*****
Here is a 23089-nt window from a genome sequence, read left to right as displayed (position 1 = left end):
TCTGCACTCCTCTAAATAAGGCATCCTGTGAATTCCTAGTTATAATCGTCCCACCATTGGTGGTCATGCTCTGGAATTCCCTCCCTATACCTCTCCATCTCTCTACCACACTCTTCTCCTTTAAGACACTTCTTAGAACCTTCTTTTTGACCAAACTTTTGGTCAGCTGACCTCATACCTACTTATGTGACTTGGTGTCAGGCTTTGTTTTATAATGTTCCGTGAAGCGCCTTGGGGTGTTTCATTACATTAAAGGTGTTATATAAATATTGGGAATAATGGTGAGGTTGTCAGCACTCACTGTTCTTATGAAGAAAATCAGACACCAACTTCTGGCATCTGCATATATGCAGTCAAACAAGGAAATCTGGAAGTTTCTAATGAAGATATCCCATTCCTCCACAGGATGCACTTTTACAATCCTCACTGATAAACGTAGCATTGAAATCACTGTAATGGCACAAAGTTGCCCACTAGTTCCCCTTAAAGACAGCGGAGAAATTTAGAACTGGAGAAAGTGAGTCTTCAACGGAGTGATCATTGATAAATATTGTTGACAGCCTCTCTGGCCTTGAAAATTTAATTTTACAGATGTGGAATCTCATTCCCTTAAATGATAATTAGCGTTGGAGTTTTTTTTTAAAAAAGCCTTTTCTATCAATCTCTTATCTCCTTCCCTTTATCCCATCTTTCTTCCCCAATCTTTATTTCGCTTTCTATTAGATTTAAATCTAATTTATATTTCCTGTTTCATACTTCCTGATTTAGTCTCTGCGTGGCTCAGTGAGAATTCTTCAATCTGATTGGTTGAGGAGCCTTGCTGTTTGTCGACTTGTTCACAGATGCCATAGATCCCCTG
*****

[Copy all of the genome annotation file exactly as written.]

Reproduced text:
Here is a 23089-nt window from a genome sequence, read left to right as displayed (position 1 = left end):
TCTGCACTCCTCTAAATAAGGCATCCTGTGAATTCCTAGTTATAATCGTCCCACCATTGGTGGTCATGCTCTGGAATTCCCTCCCTATACCTCTCCATCTCTCTACCACACTCTTCTCCTTTAAGACACTTCTTAGAACCTTCTTTTTGACCAAACTTTTGGTCAGCTGACCTCATACCTACTTATGTGACTTGGTGTCAGGCTTTGTTTTATAATGTTCCGTGAAGCGCCTTGGGGTGTTTCATTACATTAAAGGTGTTATATAAATATTGGGAATAATGGTGAGGTTGTCAGCACTCACTGTTCTTATGAAGAAAATCAGACACCAACTTCTGGCATCTGCATATATGCAGTCAAACAAGGAAATCTGGAAGTTTCTAATGAAGATATCCCATTCCTCCACAGGATGCACTTTTACAATCCTCACTGATAAACGTAGCATTGAAATCACTGTAATGGCACAAAGTTGCCCACTAGTTCCCCTTAAAGACAGCGGAGAAATTTAGAACTGGAGAAAGTGAGTCTTCAACGGAGTGATCATTGATAAATATTGTTGACAGCCTCTCTGGCCTTGAAAATTTAATTTTACAGATGTGGAATCTCATTCCCTTAAATGATAATTAGCGTTGGAGTTTTTTTTTAAAAAAGCCTTTTCTATCAATCTCTTATCTCCTTCCCTTTATCCCATCTTTCTTCCCCAATCTTTATTTCGCTTTCTATTAGATTTAAATCTAATTTATATTTCCTGTTTCATACTTCCTGATTTAGTCTCTGCGTGGCTCAGTGAGAATTCTTCAATCTGATTGGTTGAGGAGCCTTGCTGTTTGTCGACTTGTTCACAGATGCCATAGATCCCCTG